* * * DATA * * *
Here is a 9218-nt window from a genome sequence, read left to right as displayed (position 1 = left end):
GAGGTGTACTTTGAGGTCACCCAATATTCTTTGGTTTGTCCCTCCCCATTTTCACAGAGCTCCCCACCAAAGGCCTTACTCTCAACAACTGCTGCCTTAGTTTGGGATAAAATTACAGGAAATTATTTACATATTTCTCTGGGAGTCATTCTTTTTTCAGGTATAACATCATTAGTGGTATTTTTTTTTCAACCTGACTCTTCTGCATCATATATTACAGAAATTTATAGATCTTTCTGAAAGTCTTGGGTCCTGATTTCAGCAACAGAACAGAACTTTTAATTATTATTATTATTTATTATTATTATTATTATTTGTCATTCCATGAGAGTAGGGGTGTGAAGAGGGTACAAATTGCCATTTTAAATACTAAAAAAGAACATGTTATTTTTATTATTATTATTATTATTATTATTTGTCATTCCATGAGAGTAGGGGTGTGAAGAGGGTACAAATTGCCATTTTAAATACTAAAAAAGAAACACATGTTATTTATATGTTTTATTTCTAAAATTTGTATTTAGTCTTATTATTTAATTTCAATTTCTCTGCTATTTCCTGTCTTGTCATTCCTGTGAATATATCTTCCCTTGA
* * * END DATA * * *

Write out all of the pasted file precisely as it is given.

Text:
Here is a 9218-nt window from a genome sequence, read left to right as displayed (position 1 = left end):
GAGGTGTACTTTGAGGTCACCCAATATTCTTTGGTTTGTCCCTCCCCATTTTCACAGAGCTCCCCACCAAAGGCCTTACTCTCAACAACTGCTGCCTTAGTTTGGGATAAAATTACAGGAAATTATTTACATATTTCTCTGGGAGTCATTCTTTTTTCAGGTATAACATCATTAGTGGTATTTTTTTTTCAACCTGACTCTTCTGCATCATATATTACAGAAATTTATAGATCTTTCTGAAAGTCTTGGGTCCTGATTTCAGCAACAGAACAGAACTTTTAATTATTATTATTATTTATTATTATTATTATTATTTGTCATTCCATGAGAGTAGGGGTGTGAAGAGGGTACAAATTGCCATTTTAAATACTAAAAAAGAACATGTTATTTTTATTATTATTATTATTATTATTATTTGTCATTCCATGAGAGTAGGGGTGTGAAGAGGGTACAAATTGCCATTTTAAATACTAAAAAAGAAACACATGTTATTTATATGTTTTATTTCTAAAATTTGTATTTAGTCTTATTATTTAATTTCAATTTCTCTGCTATTTCCTGTCTTGTCATTCCTGTGAATATATCTTCCCTTGA